Henry IV's popularity continued when the first edition of his biography, Histoire du Roy Henry le Grand, was published in Amsterdam in 1661. It was written by Hardouin de Péréfixe de Beaumont, successively bishop of Rhodez and archbishop of Paris, primarily for the edification of Louis XIV, grandson of Henry IV. A translation into English was made by James Dauncey for another grandson, King Charles II of England. An English edition was published at London in 1663.
Henry served loosely as inspiration for the character of Ferdinand, King of Navarre in William Shakespeare's Love's Labour's Lost .
|Ancestors of Henry IV of France [ full citation needed ]|
Henry's patriline was his line of descent in the male line, that is, from father to son only.
Patrilineal descent governs membership and succession in many royal and noble houses. Henry was a scion of the House of Bourbon, which was a branch of the Capetian dynasty, which sprang from the Robertians.
Henry's patriline ran through the house of Bourbon-Vendôme (Counts and then Dukes of Vendôme), descended from a younger son of the Count of Marche, descended from a younger son of the Duke of Bourbon, whose father was a younger son of Louis IX. Louis was the direct descendant of Hugh Capet, who became King of France in 987 and made the crown hereditary. Hugh was the heir of the "Robertian" house, Counts of Worms, descended from Robert of Hesbaye.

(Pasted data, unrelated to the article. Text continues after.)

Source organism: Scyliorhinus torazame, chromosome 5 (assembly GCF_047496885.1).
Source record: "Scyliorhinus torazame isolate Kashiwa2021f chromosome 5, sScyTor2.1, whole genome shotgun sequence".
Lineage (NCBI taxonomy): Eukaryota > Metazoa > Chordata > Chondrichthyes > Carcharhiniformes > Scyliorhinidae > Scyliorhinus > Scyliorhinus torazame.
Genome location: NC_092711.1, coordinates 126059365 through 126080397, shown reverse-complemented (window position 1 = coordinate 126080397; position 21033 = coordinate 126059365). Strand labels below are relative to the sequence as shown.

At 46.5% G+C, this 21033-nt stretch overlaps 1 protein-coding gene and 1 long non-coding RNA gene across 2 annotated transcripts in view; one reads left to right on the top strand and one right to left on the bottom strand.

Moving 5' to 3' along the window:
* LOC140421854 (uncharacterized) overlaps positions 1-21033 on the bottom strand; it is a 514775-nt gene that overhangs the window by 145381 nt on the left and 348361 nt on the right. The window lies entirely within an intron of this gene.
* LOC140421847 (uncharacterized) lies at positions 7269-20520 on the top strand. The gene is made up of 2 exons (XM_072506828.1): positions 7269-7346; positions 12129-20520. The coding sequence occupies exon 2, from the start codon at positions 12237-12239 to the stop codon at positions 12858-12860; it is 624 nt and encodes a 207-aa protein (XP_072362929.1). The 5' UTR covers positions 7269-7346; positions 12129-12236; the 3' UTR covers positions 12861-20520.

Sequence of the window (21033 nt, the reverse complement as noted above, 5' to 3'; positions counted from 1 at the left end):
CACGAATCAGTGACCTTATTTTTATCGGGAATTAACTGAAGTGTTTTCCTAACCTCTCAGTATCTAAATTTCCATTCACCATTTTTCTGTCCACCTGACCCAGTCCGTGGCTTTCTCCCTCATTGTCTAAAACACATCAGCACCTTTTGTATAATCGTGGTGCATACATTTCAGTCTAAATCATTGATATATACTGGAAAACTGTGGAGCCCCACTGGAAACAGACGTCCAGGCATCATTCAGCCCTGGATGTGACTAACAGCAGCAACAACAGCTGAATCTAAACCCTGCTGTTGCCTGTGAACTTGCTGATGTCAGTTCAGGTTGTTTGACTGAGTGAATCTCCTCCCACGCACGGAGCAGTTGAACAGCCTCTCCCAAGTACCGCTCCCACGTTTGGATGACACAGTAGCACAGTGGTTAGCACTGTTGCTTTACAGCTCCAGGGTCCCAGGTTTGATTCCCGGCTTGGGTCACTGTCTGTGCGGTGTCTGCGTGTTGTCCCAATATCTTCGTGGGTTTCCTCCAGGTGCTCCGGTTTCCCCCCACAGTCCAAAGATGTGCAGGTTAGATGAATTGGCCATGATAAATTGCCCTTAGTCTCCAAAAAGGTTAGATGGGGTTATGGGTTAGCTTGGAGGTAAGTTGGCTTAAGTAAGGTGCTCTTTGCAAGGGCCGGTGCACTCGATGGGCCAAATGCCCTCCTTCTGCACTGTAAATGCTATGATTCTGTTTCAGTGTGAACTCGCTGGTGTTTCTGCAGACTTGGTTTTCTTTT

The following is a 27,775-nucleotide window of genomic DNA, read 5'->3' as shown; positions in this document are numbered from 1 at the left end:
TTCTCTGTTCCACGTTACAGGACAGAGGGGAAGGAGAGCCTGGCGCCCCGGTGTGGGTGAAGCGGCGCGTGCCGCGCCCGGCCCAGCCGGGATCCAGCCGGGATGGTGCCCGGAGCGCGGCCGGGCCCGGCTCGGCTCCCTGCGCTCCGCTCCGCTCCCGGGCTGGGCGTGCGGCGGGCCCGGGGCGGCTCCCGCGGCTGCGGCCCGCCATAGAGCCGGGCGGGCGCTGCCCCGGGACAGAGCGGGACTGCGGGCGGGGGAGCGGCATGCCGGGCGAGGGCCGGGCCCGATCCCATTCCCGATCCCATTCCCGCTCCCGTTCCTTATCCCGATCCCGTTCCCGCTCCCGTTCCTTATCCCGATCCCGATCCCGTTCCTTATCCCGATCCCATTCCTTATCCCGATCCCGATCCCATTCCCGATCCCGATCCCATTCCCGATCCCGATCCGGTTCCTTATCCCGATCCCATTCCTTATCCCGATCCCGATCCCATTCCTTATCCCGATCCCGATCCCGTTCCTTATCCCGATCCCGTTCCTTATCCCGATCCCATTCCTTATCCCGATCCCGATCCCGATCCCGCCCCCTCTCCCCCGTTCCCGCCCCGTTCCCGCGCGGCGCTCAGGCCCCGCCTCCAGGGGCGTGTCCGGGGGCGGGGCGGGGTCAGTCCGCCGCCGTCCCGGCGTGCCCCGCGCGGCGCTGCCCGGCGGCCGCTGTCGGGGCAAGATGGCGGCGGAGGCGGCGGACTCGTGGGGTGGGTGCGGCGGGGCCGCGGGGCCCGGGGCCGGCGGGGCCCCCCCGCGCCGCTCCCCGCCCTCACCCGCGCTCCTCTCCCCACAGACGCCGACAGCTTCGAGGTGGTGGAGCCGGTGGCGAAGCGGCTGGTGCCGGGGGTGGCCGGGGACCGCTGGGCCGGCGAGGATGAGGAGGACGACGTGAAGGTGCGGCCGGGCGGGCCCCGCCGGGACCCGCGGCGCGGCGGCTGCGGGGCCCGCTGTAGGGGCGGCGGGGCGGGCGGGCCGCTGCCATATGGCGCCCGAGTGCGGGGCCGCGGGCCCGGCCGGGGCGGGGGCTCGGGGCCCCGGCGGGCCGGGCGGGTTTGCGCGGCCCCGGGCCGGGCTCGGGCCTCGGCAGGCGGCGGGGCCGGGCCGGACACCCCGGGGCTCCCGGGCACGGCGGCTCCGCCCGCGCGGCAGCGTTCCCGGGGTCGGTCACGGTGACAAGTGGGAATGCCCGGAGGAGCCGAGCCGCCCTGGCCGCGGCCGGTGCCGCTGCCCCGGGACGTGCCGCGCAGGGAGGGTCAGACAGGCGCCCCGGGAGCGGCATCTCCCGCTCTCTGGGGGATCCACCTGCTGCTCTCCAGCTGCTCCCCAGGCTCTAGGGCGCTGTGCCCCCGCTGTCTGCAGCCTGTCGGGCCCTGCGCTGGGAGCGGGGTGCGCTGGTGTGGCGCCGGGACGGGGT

This line has continued to the present day, more than 1,200 years in all, through kings of France, Navarre, France again, Spain, Portugal, and the Two Sicilies, dukes of Parma, grand dukes of Luxembourg, princes of Orléans, and emperors of Brazil. It is one of the oldest royal patrilines in Europe.
Historians have been making the assertion that Henry IV was a convinced Calvinist, only changing his formal religious allegiance to adjust, suit or achieve his political goals.